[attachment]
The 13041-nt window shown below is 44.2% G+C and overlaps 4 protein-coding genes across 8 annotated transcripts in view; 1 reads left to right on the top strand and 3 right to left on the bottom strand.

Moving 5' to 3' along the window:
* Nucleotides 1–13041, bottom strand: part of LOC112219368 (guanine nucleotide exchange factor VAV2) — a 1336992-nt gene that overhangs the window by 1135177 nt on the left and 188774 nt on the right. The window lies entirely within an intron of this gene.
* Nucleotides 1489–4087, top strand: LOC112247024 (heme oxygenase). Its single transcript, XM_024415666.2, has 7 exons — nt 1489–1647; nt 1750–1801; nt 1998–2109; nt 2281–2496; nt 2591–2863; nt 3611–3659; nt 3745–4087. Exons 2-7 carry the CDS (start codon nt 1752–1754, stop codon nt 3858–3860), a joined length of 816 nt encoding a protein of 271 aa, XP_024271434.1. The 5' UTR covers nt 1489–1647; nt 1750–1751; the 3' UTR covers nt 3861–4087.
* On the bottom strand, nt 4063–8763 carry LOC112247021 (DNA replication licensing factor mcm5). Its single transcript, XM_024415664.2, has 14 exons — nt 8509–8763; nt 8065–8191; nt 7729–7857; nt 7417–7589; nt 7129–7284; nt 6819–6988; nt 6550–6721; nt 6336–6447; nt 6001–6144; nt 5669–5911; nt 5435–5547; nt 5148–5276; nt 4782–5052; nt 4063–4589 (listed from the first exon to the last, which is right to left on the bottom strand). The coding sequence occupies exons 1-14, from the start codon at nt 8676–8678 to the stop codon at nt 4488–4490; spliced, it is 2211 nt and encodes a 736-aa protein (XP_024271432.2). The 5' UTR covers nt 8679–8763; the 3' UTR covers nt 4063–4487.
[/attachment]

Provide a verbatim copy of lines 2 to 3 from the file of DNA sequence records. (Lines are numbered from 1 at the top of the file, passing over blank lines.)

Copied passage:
Moving 5' to 3' along the window:
* Nucleotides 1–13041, bottom strand: part of LOC112219368 (guanine nucleotide exchange factor VAV2) — a 1336992-nt gene that overhangs the window by 1135177 nt on the left and 188774 nt on the right. The window lies entirely within an intron of this gene.